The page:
Recovery from the global financial crisis and subsequent economic downturn remains fragile. Persistent risks to financial and economic development include sluggish growth in developed countries – which is now spilling over into developing economies as well; increasing income and wealth inequalities; and still-unrestored financial, economic and political stability in many regions. High poverty and unemployment rates, large macroeconomic imbalances, deteriorations in sovereign credibility, increasing food price volatility and food shortages, and lack of access to basic infrastructure further intensify and magnify these risks – particularly for the underprivileged segments of the world population. As a result, for many countries it has become even more challenging to achieve the Millennium Development Goals (MDGs) set by the United Nations.
Islamic Finance Project
Islamic Legal Studies Program
Harvard Law School
Shari'a-Compliant Home Financing in the United States
A panel discussion featuring
Yusuf Talal DeLorenzo
Shari'a Consultant, Malfa Inc. Dubai, United Arab Emirates
Shahab Ahmed (Moderator)
Custodian of the Two Holy Mosques, Visiting Associate Professor of Islamic Legal Studies, Harvard Law School
Senior Vice President and General Counsel, Guidance Residential, LLC, Reston, Virginia
Chairman of the Board of Directors, Devon Bank, Chicago, Illinois
Intisar A. Raab
Visiting Associate Professor of Islamic Legal Studies, Harvard Law School
Monday, October 29, 2012, 4:00 - 7:00 p.m.
Austin Hall North, Harvard Law School
For more information, contact Islamic Finance Project at
617-496-2296 or 617-496-2297 or email@example.com
S. Nazim Ali, Ph.D.
Director, Islamic Finance Project &
In conjunction with 67th Session of UN General Assembly
Linking Muslim Giving to MDGs
November 2, 2012 10:00 a.m. - 1:00 p.m. UN Headquarters, NY
A convening of leading Muslim grantmakers and nonprofit organizations to critically examine the status of Millennium Development Goals (MDGs) in the Muslim countries as well as to discuss the potentials for developing strategic approaches in faith based giving to meet the financial resource gaps required to meet the MDGs in these countries. The event will also serve as a forum for initial dialogue among participants on how Muslim philanthropic organizations can engage in the formulation of the post 2015 framework; contributing both to the formulation process as well as in the implementation, monitoring and evaluation.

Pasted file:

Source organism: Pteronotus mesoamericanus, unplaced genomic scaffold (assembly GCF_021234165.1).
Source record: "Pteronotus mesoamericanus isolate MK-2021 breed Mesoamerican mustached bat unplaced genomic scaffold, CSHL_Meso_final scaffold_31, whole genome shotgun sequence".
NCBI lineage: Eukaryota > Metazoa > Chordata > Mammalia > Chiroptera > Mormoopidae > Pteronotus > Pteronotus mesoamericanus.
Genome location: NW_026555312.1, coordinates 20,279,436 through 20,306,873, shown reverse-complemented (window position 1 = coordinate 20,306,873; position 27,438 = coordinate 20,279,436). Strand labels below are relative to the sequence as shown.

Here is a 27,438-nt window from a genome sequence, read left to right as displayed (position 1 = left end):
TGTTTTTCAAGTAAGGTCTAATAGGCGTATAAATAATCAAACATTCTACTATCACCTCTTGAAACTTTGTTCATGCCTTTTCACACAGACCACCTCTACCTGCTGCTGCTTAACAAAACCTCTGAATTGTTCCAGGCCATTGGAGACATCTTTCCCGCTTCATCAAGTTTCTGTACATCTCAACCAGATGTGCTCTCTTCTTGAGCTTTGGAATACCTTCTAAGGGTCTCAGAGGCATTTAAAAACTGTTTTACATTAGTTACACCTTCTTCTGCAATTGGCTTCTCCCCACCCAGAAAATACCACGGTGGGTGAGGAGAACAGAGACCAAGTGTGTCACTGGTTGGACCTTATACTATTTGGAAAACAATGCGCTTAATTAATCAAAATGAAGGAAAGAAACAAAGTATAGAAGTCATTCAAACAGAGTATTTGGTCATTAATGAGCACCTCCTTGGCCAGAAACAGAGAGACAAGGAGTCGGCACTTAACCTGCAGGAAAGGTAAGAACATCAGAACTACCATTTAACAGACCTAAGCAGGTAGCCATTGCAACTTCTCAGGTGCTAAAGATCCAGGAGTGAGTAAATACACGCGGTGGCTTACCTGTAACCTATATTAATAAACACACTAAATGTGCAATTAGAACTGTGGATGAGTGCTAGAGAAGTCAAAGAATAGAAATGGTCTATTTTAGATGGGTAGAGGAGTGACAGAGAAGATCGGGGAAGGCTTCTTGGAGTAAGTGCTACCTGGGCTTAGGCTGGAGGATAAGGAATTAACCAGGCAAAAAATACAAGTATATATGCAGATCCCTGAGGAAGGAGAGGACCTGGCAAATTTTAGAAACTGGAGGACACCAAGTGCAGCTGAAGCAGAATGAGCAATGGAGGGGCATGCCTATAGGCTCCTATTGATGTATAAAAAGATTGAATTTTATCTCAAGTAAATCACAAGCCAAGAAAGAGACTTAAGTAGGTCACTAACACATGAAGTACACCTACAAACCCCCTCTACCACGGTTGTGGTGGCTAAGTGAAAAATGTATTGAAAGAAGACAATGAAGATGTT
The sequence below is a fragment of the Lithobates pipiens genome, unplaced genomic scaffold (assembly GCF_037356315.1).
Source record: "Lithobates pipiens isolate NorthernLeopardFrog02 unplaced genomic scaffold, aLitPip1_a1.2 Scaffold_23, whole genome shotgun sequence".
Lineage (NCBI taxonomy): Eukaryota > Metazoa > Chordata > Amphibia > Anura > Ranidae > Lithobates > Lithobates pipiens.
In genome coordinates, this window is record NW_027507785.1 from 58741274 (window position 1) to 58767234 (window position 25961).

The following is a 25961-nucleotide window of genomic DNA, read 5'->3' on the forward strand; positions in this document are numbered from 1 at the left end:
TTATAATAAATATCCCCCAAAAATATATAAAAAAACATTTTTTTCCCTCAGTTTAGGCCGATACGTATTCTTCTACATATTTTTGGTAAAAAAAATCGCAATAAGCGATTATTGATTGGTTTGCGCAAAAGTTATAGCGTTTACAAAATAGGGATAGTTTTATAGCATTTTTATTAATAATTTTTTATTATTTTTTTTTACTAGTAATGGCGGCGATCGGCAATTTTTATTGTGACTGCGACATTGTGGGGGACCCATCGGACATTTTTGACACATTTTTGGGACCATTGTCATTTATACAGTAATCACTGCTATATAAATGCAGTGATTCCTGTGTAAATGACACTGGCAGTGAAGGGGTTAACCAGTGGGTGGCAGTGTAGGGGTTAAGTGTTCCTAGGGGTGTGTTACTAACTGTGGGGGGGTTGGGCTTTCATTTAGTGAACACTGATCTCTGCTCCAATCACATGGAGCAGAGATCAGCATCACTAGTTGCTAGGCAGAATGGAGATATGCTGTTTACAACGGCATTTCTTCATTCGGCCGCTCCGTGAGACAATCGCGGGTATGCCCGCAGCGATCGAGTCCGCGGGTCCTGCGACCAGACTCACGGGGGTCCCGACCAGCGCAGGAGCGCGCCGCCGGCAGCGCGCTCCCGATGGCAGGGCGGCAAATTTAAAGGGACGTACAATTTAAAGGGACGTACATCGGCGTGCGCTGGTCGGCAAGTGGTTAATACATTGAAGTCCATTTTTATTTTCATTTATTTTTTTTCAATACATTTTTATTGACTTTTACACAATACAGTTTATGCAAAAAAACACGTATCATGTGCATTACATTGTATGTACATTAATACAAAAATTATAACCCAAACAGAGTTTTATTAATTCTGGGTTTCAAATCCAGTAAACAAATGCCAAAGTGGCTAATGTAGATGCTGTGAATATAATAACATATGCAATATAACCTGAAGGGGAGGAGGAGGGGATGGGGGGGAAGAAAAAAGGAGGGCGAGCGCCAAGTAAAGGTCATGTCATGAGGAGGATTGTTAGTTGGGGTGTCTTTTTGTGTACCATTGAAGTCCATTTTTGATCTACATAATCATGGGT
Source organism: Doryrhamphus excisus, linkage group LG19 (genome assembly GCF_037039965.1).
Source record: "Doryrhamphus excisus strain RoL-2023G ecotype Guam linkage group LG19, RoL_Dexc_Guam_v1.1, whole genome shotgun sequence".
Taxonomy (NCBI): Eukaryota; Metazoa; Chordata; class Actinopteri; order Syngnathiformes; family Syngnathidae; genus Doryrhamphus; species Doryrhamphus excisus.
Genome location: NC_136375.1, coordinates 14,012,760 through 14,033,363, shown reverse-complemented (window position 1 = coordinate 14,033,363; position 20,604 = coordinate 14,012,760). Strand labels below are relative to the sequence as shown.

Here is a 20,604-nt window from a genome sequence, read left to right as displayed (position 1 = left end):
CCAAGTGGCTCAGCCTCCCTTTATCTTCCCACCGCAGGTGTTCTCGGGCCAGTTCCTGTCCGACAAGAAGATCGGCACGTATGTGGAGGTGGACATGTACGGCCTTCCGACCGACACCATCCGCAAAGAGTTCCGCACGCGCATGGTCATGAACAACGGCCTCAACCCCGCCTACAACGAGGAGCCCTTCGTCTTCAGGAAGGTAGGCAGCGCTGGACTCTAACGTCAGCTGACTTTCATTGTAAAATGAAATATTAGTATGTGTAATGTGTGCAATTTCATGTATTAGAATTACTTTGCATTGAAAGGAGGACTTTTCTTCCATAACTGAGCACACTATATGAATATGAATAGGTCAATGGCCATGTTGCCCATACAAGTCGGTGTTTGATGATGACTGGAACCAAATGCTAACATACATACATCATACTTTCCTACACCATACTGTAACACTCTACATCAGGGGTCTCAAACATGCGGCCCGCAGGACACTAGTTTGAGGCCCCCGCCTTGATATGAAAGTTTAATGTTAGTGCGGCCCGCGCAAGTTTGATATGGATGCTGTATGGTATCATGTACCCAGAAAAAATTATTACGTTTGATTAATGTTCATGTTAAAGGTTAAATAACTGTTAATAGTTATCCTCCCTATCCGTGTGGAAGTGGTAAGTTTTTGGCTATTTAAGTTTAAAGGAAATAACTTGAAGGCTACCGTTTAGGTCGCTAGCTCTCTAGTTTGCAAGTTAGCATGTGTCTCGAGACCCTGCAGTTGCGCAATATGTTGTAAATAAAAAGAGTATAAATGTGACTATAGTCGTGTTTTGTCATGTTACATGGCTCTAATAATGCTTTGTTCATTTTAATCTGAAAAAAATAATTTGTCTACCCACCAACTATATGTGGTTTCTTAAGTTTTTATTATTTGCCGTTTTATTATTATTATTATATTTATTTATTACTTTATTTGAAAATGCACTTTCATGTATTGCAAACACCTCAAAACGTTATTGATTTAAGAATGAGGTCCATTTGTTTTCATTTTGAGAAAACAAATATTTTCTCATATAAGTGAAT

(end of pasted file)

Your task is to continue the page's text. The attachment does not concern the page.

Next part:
Participation by invitation only - Contact: firstname.lastname@example.org
The key outcomes of the event will be to provide increased focus to the importance of faith-based giving, which is crucial to accelerate the MDGs in OIC member countries.
The activity is expected to:
Definitions of impact investment vary, but they have some features in common: impact-focused entities as target and financial return lower than market rate. Impact investing is becoming increasingly important as inequality worldwide grows. It is a means of bridging the gap between donor-reliant philanthropy and the estimated $100 trillion in opportunity currently in for-profit capital markets. Impact investing is a combination of socially conscious values and the competitive nature and demand-drive of the market.
The promotion of creativity and innovation to drive change through social investment and the empowerment of women, were the main topics of the 8th Annual Clinton Global Initiative that was concluded on September 26 in New York. As a result of discussions more than 150 new commitments to alleviate global poverty, create a cleaner environment and increase access to health care were announced. In the course of the conference, the former US president Bill Clinton had awarded six personalities for their outstanding contribution to solving global problems.